Last night I was visiting my cousin’s son (my nephew, for simplicity’s sake) in the NICU at St. Peter’s University Hospital in New Brunswick. He was born full-term but needed surgery, and is recuperating nicely.
I’ve never been to a NICU before. There wasn’t one at the hospital where my children were born. It was surprisingly calm, and there were so many tiny babies.
My cousin warned us not to look around too much or we would be asked to leave. So, tucked into a corner, we focused on the new addition to our family, and the various blips and beeps coming from his machines, and the waves of the readings on the screen. He was sleeping away after a satisfying 35-mL bottle. We marveled at every twitch, half-smile, and sucking motion.
Next to my nephew, nurses were working on a new baby, I suppose to apply the multitude of sensors needed to monitor his status, plus a feeding line and IVs, just like my nephew had.
I couldn’t help but glance over periodically. My cousin had told me the new baby was 1 lb 14 oz.
I could see his shiny red toes, the rapid beating of his chest, his arms the size of the nurse’s finger. I had never been able to fully process what it meant when someone said “He was the size of my hand,” or how, as in the photo in the hallway, a newborn baby could be wearing his dad’s wedding band on his foot.
When the nurses were done, he was barely visible, covered in a little tent with oxygen swirling around him. But you could still see his beating chest and an occasional leg lifting, those tiny toes exposed.
This baby’s mom came to visit him. She leaned over and spoke gently. I was trying not to stare. I had never seen a woman in this situation before. It felt a little awkward to be standing so close to someone and not say something. So I did, something to the effect of “How old is he,” then wondering how does one refer to the age of babies who are born so early. I think I stammered, “I mean, how far along were you…”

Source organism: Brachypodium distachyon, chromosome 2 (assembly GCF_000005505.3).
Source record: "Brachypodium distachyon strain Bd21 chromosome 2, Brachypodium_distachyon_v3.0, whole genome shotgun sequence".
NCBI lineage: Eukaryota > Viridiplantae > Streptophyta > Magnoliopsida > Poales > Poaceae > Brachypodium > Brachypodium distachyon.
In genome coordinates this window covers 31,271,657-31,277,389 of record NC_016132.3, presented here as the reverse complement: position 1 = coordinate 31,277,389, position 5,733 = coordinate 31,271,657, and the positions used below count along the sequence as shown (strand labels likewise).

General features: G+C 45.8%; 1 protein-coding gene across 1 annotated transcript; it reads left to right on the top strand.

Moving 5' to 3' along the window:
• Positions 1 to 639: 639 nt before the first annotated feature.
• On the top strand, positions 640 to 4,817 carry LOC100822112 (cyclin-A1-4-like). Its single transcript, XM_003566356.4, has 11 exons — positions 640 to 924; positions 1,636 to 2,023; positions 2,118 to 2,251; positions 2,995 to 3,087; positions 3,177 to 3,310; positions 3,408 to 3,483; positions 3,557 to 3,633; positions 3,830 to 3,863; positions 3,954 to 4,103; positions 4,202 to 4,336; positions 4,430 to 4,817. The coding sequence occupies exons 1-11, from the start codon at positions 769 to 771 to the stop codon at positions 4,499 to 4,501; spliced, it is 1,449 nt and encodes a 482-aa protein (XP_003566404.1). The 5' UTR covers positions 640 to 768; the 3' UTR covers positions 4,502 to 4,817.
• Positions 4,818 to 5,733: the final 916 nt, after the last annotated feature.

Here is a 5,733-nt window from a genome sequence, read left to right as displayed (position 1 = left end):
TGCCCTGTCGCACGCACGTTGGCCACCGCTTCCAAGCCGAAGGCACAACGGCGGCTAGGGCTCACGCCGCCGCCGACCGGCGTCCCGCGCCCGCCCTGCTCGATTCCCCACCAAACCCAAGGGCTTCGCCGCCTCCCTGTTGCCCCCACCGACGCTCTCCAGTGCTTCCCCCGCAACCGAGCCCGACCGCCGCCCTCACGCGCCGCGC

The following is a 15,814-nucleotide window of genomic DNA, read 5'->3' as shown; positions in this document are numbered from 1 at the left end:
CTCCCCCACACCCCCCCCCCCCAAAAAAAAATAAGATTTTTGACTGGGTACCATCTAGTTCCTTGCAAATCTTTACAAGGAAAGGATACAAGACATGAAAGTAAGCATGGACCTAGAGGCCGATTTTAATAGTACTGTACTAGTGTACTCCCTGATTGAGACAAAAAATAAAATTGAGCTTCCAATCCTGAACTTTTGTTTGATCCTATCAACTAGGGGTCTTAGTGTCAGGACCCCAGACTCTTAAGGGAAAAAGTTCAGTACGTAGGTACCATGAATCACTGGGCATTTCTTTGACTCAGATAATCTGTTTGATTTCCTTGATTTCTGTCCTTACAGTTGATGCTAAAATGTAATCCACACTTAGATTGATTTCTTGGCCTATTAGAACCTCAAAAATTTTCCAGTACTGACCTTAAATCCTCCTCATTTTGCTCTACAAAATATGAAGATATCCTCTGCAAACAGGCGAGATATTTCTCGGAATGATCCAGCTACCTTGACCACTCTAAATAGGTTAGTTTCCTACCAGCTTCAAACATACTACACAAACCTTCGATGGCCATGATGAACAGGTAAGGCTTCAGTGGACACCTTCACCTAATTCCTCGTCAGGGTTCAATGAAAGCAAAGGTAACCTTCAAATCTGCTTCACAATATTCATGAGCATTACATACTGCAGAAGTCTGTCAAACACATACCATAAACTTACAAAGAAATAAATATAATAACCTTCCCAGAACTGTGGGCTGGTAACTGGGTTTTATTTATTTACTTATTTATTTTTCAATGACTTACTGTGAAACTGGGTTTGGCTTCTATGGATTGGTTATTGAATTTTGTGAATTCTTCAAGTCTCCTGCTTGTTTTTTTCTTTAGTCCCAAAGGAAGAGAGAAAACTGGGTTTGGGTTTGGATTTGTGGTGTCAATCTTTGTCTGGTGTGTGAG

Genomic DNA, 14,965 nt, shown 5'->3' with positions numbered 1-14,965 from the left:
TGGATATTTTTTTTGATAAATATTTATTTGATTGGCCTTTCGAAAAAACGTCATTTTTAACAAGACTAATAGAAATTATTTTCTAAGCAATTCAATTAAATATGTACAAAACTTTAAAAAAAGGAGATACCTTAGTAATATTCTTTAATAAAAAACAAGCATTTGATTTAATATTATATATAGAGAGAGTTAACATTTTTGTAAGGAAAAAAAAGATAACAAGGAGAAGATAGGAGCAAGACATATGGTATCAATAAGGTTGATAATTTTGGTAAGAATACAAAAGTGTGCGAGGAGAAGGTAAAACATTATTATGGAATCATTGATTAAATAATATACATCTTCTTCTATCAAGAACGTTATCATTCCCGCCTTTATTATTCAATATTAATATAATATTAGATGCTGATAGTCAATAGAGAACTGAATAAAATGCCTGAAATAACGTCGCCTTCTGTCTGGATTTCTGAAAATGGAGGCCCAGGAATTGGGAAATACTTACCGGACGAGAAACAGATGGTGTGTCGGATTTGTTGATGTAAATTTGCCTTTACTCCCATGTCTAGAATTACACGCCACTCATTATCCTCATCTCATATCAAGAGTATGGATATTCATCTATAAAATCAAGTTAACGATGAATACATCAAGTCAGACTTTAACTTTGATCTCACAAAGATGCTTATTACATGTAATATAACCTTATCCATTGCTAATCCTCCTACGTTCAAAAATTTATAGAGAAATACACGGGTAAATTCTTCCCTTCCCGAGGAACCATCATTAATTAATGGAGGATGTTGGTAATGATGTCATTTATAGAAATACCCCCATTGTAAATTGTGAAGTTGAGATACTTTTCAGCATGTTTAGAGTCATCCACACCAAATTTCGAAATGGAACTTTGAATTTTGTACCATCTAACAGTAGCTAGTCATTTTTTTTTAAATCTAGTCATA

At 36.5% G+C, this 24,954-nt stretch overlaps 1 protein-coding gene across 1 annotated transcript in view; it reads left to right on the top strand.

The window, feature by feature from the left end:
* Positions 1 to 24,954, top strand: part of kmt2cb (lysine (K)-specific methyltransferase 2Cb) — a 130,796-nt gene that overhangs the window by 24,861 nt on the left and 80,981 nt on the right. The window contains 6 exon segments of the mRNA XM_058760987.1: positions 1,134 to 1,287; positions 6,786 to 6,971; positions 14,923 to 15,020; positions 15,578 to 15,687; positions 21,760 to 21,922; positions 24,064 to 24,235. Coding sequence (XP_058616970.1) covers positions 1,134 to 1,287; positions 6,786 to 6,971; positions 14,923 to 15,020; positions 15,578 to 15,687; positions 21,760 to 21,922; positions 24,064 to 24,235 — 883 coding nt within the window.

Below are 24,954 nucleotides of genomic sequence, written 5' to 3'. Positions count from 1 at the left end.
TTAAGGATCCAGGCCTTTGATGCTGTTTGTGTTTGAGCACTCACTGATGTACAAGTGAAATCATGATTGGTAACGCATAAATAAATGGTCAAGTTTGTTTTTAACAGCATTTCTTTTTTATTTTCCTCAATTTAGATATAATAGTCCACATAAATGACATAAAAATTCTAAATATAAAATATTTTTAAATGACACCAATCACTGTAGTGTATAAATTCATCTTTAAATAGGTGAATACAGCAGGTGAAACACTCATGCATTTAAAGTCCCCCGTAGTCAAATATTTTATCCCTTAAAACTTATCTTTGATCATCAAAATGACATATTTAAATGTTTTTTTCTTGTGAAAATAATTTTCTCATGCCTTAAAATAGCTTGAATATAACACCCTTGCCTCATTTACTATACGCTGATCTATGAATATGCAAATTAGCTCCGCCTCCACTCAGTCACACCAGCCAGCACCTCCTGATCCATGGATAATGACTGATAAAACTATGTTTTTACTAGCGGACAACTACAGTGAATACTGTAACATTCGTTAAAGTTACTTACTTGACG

He was born at 25 weeks. “He wasn’t supposed to be here until May,” she said. This was her second son. The awkwardness gone, we talked for a bit, mom to mom. She was doing the only thing she could for her son at this point—she had brought some breast milk. He was receiving 2 mL from a syringe through his feeding line.
I had a quick flash of trying to imagine the feeling of standing over my daughter Lily, had she been born in April instead of July, or Celine, in November instead of February. And seeing them at less than 25% of their actual birth weight. And not being able to mother them.
While I was thankful to have been spared the pain of such an experience, I was more thankful that modern medicine had a way to save these babies. It was truly amazing to see the nurses do their work so confidently, tending to these tiny fragile beings.
On the way out, we stopped to look at the posters made by the families of NICU babies, showing them as boisterous toddlers, smiling children, and even a few as adults. Having seen the preterm babies in real life, I had to hold back tears as I read their incredible journeys toward becoming happy, healthy, thriving children.
This is an original post for Jersey Moms Blog by Darla, a New Jersey mom.
Photo credit given to Babble.